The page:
Most Louisiana parishes voted to legalize betting on sporting events, though when the practice will officially be legal, and what forms it will take, remains to be decided.
Voters in 55 parishes representing about 95 percent of the state’s population approved the referendum legalizing sports wagering in their areas, according to Louisiana Wins, which backed the proposal.
“Louisiana was missing out on tax revenue from not having legal sports wagering, and now we will be able to raise revenue to support our state’s many needs,” Ryan Berni of Louisiana Wins said.
Last year, legislators debated and ultimately rejected a sports betting proposal that would have confined legal bets to the state’s casinos. This year’s referendum included no such limitations, only an up-or-down vote to legalize in a given parish, leaving lawmakers to work out the details next year.
Louisiana could generate between $237 million and $332 million in sports betting revenue annually, according to a 2019 analysis by Spectrum Gaming Group, a gambling industry consulting firm, prepared for Louisiana Economic Development. That estimate incorporates significant spending by visitors from outside the state to Louisiana casinos.
Beyond the direct spending, the consultants said sports betting may draw a younger demographic to the state’s casinos, which have experienced declining revenue in recent years. Letting Louisiana’s casinos compete on a level playing field with those in other states that already let their customers bet on sporting events has been one of the primary arguments for legalization proponents.
To fully realize the revenue potential, Louisiana would also have to legalize digital gaming and allow betting on college sports along with professional contests, the consultants said.
“In order to curtail the illegal market, Louisiana must ensure that regulated sports betting is taxed at a reasonable rate – 15 percent or less – so that gamblers can be offered attractive enough odds to stay in state,” the consultants say. “For optimal results, sports betting must also be made as accessible as illegal sports betting, which may require the inclusion of digital wagering, to compete against sites that are presently available for Louisiana residents to place sports bets online.”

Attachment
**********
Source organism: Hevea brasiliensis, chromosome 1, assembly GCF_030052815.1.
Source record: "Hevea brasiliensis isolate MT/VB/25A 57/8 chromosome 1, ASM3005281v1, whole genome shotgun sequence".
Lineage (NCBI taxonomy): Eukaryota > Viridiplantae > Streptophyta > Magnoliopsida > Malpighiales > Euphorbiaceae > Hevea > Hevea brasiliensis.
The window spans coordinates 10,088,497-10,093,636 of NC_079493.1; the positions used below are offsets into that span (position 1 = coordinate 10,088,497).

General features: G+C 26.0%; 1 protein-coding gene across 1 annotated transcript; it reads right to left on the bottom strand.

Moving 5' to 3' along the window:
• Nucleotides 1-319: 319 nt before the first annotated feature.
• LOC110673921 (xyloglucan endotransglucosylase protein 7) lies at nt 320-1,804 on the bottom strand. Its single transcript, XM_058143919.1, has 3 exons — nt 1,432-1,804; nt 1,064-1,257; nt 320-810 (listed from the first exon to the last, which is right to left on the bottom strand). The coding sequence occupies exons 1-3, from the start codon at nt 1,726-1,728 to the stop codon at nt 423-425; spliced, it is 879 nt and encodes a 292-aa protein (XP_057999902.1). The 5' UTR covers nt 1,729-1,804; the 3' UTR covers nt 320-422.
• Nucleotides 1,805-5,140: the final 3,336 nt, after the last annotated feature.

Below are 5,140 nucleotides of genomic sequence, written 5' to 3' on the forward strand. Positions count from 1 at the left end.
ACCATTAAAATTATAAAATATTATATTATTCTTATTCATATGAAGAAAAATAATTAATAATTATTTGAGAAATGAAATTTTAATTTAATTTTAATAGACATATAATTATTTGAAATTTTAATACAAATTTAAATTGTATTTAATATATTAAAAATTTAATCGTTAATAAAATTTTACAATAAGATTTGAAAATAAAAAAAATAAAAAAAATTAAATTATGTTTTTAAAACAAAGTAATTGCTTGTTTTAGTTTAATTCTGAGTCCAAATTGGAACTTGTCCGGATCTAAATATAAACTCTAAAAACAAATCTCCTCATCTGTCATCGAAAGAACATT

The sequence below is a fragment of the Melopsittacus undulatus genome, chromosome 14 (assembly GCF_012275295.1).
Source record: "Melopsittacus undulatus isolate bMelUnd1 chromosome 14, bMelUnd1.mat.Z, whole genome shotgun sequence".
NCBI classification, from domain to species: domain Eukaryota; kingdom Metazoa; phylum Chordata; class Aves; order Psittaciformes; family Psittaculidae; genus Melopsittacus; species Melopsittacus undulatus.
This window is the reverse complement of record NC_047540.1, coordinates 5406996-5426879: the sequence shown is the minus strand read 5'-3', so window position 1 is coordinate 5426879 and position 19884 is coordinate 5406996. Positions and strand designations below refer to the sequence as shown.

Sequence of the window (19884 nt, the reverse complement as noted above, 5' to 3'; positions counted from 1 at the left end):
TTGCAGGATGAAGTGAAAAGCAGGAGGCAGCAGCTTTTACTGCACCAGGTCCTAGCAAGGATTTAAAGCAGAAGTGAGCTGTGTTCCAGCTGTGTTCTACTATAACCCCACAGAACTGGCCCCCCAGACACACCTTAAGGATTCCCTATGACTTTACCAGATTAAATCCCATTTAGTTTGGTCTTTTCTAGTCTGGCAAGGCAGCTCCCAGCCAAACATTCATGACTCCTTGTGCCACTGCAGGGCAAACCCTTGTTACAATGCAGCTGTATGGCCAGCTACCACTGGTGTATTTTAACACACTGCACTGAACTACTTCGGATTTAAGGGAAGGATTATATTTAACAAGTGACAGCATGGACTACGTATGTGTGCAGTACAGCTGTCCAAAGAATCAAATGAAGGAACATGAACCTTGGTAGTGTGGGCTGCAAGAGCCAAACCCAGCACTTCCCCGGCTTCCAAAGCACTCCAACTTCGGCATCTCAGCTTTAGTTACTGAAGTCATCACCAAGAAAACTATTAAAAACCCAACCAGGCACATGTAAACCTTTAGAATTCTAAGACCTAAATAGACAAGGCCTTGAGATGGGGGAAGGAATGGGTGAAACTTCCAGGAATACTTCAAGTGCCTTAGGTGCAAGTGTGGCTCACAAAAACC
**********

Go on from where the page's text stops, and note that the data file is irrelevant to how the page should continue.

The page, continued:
Opponents say any expansion of gambling costs the state more money than it brings in. A Baylor University study found the average cost of one additional pathological gambler is almost $9,400 per year. Those costs can include crime and incarceration, lost job productivity, and increased use of social services.
Almost 3 percent of Louisiana residents are pathological gamblers, according to a study by the Cecil J. Picard Center for Childhood Development & Lifelong Learning at UL-Lafayette.
“Out of state conglomerates spent $1 million to convince a battered Louisiana that we can gamble our way out of financial woe,” Louisiana Family Forum President Gene Mills said. “LFF opposes sports betting because it, like other forms of wagering, robs personal wealth from Louisiana citizens promising payouts which are simply undeliverable.”
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